With increased threats as well as new cyber data legislations, cyber security is an important topic for all organizations to consider. We have compiled an overview to ensure your organization is informed and is setup for success.
What is Cyber Security?
Cyber security is the protection of computer systems and their networks from theft and/or destruction of their hardware (computers or devices), software (the programs that run on the computers or devices) and the data stored in the systems.
Why are Associations and Not-for-Profits at Risk? Associations and non-profits organizations are at risk of being hacked because of the sensitive member data stored in their systems. Member information is valuable to cyber thieves because it can contain personal financial information, like credit card numbers, mailing addresses and email addresses.
Malware Malware (a contraction of malicious and software) can be in the form of trojans, viruses, spyware, worms, botnets or ransomeware. Hackers infect computers by sending malicious files or links that infect, lock your computer, and steal data when opened. Sometimes a ransom is demanded to unlock or disinfect the files, typically using block chain currency.
Phishing It’s critical to not only set up the proper infrastructure to ensure that data is protected but to also ensure that you are educated on cybersecurity. Phishing, for example, is defined as a scam by which an Internet user is duped (as by a deceptive e-mail message) into revealing personal or confidential information which the scammer can use illicitly. We have experienced incidents where phishers have gone to a client’s website, determined who the Treasurer was and sent e-mails posing as another Board Member requesting for funds to be released.
Legal Issues Cybersecurity is extremely important from a legal standpoint as well. There are a number of laws and regulations across the globe that now enforce the protection of an individual’s data. One of the most recent legislations that came into effect on May 25th, 2018 is the General Data Protection Regulation (GDPR). Under GDPR, EU residents have the right to access their personal data, the right to rectify incomplete or inaccurate data, the right to be forgotten and the right to restrict the processing of their data. Many other countries also have their own legislation around processing/using data, so it is imperative to ensure you are informed of the laws in the countries where your members are located. If you have any questions let us know.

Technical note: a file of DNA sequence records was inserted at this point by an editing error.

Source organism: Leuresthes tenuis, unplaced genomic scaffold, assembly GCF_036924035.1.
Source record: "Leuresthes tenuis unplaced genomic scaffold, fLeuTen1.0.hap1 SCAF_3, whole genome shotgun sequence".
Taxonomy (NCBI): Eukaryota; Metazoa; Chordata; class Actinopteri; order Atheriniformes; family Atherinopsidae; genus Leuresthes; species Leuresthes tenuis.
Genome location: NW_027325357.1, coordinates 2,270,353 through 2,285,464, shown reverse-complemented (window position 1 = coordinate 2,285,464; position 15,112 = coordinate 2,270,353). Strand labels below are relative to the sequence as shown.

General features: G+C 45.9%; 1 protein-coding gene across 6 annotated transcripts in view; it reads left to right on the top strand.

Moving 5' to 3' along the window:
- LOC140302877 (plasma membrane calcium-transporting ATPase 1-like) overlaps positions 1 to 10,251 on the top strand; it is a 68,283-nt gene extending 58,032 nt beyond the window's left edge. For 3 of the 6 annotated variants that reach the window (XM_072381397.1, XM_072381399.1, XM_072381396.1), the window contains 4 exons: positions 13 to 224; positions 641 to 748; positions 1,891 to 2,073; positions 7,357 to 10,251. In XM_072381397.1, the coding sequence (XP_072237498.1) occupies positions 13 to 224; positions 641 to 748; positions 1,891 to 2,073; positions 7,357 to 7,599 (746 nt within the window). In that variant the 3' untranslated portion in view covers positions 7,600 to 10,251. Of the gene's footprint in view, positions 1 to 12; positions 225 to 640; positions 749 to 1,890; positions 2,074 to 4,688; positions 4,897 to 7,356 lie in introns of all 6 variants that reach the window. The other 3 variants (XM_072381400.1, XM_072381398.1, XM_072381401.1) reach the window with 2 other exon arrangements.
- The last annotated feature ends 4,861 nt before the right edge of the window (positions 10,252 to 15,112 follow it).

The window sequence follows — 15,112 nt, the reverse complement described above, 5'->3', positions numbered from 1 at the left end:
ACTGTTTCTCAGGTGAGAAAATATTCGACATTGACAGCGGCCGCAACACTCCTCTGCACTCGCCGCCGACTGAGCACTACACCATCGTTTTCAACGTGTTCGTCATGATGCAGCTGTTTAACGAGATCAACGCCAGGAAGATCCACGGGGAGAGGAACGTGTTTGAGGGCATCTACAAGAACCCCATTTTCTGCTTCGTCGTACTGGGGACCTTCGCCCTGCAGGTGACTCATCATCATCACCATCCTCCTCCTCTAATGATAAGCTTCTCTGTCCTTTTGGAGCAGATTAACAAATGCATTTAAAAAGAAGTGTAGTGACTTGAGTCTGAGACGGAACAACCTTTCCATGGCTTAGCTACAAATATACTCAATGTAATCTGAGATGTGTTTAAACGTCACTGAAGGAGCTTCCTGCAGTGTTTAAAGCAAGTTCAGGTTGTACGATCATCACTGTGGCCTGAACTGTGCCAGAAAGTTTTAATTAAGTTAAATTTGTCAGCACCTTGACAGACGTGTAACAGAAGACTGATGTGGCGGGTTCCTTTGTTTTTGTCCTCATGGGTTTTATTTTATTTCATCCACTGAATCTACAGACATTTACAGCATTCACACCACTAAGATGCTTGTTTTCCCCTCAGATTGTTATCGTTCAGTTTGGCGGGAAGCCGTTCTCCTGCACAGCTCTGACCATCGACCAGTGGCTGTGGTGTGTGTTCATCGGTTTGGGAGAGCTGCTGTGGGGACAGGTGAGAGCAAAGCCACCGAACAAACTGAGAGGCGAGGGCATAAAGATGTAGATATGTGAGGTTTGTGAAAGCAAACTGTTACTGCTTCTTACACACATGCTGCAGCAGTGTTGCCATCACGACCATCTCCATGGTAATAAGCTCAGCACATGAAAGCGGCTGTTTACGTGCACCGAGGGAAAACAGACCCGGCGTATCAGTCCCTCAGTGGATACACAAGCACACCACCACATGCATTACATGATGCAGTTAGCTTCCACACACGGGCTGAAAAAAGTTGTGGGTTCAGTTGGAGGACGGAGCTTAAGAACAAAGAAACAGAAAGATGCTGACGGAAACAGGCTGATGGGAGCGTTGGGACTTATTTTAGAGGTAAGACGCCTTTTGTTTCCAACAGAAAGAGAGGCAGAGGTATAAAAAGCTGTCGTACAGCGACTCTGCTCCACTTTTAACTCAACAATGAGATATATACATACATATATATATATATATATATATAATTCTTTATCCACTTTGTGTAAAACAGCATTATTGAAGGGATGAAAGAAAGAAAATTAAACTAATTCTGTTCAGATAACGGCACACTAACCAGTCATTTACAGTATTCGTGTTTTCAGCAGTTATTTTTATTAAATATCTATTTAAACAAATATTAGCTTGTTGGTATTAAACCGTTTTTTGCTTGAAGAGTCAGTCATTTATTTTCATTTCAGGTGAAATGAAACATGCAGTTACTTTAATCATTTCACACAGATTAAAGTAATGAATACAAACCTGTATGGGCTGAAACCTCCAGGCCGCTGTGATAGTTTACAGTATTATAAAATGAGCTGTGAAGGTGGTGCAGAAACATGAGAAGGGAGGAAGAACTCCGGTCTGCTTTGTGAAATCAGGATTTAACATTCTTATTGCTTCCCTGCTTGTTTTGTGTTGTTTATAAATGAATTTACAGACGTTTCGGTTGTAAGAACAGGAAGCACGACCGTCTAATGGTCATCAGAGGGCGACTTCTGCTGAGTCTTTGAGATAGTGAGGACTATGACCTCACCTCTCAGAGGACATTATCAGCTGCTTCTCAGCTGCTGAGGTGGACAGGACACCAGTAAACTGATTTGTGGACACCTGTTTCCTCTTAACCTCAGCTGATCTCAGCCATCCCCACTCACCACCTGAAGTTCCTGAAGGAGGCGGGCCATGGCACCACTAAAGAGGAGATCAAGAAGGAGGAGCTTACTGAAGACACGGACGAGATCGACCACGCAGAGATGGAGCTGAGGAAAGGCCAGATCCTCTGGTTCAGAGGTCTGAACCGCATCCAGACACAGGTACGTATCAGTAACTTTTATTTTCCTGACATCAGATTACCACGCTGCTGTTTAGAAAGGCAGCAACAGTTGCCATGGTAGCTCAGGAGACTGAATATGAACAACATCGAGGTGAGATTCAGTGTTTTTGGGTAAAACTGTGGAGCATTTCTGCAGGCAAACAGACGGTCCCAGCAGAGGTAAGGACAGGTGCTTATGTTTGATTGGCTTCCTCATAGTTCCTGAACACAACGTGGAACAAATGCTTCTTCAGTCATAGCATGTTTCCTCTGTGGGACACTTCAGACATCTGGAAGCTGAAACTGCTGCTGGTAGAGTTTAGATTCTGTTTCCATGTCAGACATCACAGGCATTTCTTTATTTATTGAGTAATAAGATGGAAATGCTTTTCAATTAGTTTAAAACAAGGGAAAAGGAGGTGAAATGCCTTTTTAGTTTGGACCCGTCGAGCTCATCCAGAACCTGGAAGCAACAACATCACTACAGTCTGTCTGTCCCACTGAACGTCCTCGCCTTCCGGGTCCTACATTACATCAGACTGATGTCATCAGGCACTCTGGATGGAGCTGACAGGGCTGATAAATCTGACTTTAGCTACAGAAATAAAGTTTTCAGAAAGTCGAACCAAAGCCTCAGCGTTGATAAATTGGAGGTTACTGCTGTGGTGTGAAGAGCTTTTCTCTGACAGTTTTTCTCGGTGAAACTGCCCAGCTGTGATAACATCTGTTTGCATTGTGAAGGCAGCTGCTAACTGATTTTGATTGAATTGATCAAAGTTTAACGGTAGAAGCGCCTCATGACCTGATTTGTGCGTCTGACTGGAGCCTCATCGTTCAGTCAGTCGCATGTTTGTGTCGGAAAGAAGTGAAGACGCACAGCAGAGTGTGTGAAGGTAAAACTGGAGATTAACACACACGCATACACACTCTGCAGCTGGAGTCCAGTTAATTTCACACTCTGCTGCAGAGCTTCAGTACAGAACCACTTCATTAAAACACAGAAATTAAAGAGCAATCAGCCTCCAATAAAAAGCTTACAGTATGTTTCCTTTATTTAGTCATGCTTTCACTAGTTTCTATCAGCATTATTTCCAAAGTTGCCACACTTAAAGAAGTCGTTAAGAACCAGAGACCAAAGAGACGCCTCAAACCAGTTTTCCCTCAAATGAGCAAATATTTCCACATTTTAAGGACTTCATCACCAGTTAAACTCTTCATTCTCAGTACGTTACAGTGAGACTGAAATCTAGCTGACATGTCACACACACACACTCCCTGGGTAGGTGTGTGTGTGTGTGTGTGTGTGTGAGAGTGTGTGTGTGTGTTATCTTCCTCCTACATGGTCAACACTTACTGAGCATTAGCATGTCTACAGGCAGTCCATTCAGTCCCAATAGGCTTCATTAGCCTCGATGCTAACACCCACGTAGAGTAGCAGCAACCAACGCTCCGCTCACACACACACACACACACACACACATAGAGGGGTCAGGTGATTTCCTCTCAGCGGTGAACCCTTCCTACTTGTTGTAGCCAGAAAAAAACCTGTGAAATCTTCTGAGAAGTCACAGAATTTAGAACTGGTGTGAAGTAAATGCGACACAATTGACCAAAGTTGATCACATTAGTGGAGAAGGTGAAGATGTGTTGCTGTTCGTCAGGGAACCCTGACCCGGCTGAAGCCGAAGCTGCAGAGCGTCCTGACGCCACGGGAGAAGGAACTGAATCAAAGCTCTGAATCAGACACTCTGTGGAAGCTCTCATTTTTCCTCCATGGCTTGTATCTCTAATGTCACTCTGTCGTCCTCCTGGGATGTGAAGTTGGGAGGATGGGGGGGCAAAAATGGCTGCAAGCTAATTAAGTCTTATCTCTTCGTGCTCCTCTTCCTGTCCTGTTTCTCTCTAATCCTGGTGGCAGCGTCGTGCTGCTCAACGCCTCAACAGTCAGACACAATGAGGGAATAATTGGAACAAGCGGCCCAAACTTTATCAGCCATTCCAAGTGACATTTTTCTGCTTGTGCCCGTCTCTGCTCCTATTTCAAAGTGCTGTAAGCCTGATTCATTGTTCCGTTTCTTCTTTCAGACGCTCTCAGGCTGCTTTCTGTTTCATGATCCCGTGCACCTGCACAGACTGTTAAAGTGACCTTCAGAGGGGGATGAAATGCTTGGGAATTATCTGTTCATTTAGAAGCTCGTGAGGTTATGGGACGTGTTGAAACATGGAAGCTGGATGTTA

What can you do? The first course of action is to train employees and volunteers to be vigilant and aware with incoming emails or external drives. Do not open attachments or download files from anyone you do not know or if the email address looks suspicious.
Strong Passwords and Password Managers
“Creating and remembering complex and unique password for every different login is hard. As a result, people tend to use the same 'easy to remember' password every time. The problem is that it only takes one of these web sites to get compromised for the hackers to have your 'easy to remember' password to try on every other site. Instead, use a password manager like LastPass (https://www.lastpass.com/) or 1Password (https://1password.com/) . Then just create and remember one complex password and have the password manager create and remember the rest of the passwords for you.” Kevin Dawson, President and CEO, ISA Cybersecurity Inc.
Install Antivirus and Anti-spyware software Installing and antivirus software like Norton’s Antivirus will catch viruses before they make it into your computer. They are easy to install and relatively inexpensive or free. Non-profits and associations can often buy antivirus tools at a reduced rate. Anti-spyware is used to detect programs that are engineered to steal valuable information from a computer. They often are hard to detect and work covertly in the background of your applications.
Secure Internet Usage Make sure your Wi-Fi is set to private and set a strong password. It’s also recommended to hide your network’s name so that it doesn’t appear when would-be hackers are seeing what networks are available. Reputable and Secure Payment Processes A secure payment processing tool or service is integral in keeping your members’ information secure. PayPal, Stripe and BluePay are examples of secure payment processing tools and applications.
Cyber Security Insurance
Cyber policies cover the association’s liability for a data breach in which the association’s customers' personal information, such as credit card numbers, is exposed or stolen by a hacker or other criminal who has gained access to its network. Typical premiums run anywhere from $1,000-$1,500 for non-profits.
Fortunately, securing your organization can be done relatively simply at little or no cost. Managing Matters ensures that all its tools are secure and gives our clients the best and safest cyber experience. Contact us for more information on this part of our services. Citations: John Mason, Protect Yourself: Preparing Your Nonprofit’s Workplace For Cybersecurity, May 29, 2018, https://www.techsoupcanada.ca/en/community/blog/protect-yourself-preparing-your-nonprofit%E2%80%99s-workplace-for-cybersecurity
Kevin Dawson, President and CEO, ISA Cybersecurity Inc.